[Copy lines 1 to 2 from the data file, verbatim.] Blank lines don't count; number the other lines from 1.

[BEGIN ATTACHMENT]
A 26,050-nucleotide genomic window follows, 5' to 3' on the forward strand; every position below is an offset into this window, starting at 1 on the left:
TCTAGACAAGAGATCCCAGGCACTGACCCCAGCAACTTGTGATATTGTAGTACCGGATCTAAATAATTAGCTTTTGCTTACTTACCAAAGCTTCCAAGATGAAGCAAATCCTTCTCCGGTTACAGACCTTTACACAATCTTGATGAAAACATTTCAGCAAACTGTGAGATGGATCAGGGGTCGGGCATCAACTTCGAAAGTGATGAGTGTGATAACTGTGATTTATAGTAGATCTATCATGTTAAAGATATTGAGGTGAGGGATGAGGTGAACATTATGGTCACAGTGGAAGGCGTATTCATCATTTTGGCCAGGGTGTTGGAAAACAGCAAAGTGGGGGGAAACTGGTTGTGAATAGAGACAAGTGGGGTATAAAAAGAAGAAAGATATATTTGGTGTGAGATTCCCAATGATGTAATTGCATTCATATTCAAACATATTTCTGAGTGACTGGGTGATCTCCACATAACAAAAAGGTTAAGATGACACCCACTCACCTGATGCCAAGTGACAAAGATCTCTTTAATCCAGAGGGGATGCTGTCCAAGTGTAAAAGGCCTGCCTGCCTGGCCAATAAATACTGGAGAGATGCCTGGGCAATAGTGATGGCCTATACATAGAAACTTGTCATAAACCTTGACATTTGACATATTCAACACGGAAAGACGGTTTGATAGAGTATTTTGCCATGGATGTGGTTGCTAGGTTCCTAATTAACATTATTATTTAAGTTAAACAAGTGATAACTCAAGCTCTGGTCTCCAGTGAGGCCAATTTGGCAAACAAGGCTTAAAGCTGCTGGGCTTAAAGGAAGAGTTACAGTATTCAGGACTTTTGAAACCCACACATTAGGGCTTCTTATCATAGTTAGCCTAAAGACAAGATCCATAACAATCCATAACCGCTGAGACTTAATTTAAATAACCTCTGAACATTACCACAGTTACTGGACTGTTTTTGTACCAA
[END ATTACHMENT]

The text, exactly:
A 26,050-nucleotide genomic window follows, 5' to 3' on the forward strand; every position below is an offset into this window, starting at 1 on the left:
TCTAGACAAGAGATCCCAGGCACTGACCCCAGCAACTTGTGATATTGTAGTACCGGATCTAAATAATTAGCTTTTGCTTACTTACCAAAGCTTCCAAGATGAAGCAAATCCTTCTCCGGTTACAGACCTTTACACAATCTTGATGAAAACATTTCAGCAAACTGTGAGATGGATCAGGGGTCGGGCATCAACTTCGAAAGTGATGAGTGTGATAACTGTGATTTATAGTAGATCTATCATGTTAAAGATATTGAGGTGAGGGATGAGGTGAACATTATGGTCACAGTGGAAGGCGTATTCATCATTTTGGCCAGGGTGTTGGAAAACAGCAAAGTGGGGGGAAACTGGTTGTGAATAGAGACAAGTGGGGTATAAAAAGAAGAAAGATATATTTGGTGTGAGATTCCCAATGATGTAATTGCATTCATATTCAAACATATTTCTGAGTGACTGGGTGATCTCCACATAACAAAAAGGTTAAGATGACACCCACTCACCTGATGCCAAGTGACAAAGATCTCTTTAATCCAGAGGGGATGCTGTCCAAGTGTAAAAGGCCTGCCTGCCTGGCCAATAAATACTGGAGAGATGCCTGGGCAATAGTGATGGCCTATACATAGAAACTTGTCATAAACCTTGACATTTGACATATTCAACACGGAAAGACGGTTTGATAGAGTATTTTGCCATGGATGTGGTTGCTAGGTTCCTAATTAACATTATTATTTAAGTTAAACAAGTGATAACTCAAGCTCTGGTCTCCAGTGAGGCCAATTTGGCAAACAAGGCTTAAAGCTGCTGGGCTTAAAGGAAGAGTTACAGTATTCAGGACTTTTGAAACCCACACATTAGGGCTTCTTATCATAGTTAGCCTAAAGACAAGATCCATAACAATCCATAACCGCTGAGACTTAATTTAAATAACCTCTGAACATTACCACAGTTACTGGACTGTTTTTGTACCAA